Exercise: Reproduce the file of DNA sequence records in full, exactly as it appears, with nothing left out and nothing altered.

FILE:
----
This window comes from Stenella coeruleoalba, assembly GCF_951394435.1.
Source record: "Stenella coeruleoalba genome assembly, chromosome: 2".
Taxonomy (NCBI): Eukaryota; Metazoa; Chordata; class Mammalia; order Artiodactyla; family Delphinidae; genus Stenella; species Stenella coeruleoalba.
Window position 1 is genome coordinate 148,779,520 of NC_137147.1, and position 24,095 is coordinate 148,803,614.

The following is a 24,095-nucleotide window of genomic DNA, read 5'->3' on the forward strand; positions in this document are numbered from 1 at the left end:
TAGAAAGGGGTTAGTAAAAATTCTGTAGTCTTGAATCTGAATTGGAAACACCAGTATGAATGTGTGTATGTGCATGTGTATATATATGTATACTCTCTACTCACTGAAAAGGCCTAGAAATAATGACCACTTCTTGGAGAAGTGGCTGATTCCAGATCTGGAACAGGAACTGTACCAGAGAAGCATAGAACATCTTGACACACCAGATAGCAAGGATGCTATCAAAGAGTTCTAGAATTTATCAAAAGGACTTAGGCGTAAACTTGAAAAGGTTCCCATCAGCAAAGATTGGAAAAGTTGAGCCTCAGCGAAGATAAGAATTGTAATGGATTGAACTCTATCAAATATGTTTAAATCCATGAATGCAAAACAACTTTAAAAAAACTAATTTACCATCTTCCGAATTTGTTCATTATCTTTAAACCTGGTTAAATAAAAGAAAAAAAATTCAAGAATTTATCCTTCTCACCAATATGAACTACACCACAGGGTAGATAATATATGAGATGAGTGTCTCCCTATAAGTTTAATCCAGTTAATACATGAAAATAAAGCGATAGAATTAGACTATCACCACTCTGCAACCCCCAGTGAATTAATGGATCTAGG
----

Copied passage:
This window comes from Stenella coeruleoalba, assembly GCF_951394435.1.
Source record: "Stenella coeruleoalba genome assembly, chromosome: 2".
Taxonomy (NCBI): Eukaryota; Metazoa; Chordata; class Mammalia; order Artiodactyla; family Delphinidae; genus Stenella; species Stenella coeruleoalba.
Window position 1 is genome coordinate 148,779,520 of NC_137147.1, and position 24,095 is coordinate 148,803,614.

The following is a 24,095-nucleotide window of genomic DNA, read 5'->3' on the forward strand; positions in this document are numbered from 1 at the left end:
TAGAAAGGGGTTAGTAAAAATTCTGTAGTCTTGAATCTGAATTGGAAACACCAGTATGAATGTGTGTATGTGCATGTGTATATATATGTATACTCTCTACTCACTGAAAAGGCCTAGAAATAATGACCACTTCTTGGAGAAGTGGCTGATTCCAGATCTGGAACAGGAACTGTACCAGAGAAGCATAGAACATCTTGACACACCAGATAGCAAGGATGCTATCAAAGAGTTCTAGAATTTATCAAAAGGACTTAGGCGTAAACTTGAAAAGGTTCCCATCAGCAAAGATTGGAAAAGTTGAGCCTCAGCGAAGATAAGAATTGTAATGGATTGAACTCTATCAAATATGTTTAAATCCATGAATGCAAAACAACTTTAAAAAAACTAATTTACCATCTTCCGAATTTGTTCATTATCTTTAAACCTGGTTAAATAAAAGAAAAAAAATTCAAGAATTTATCCTTCTCACCAATATGAACTACACCACAGGGTAGATAATATATGAGATGAGTGTCTCCCTATAAGTTTAATCCAGTTAATACATGAAAATAAAGCGATAGAATTAGACTATCACCACTCTGCAACCCCCAGTGAATTAATGGATCTAGG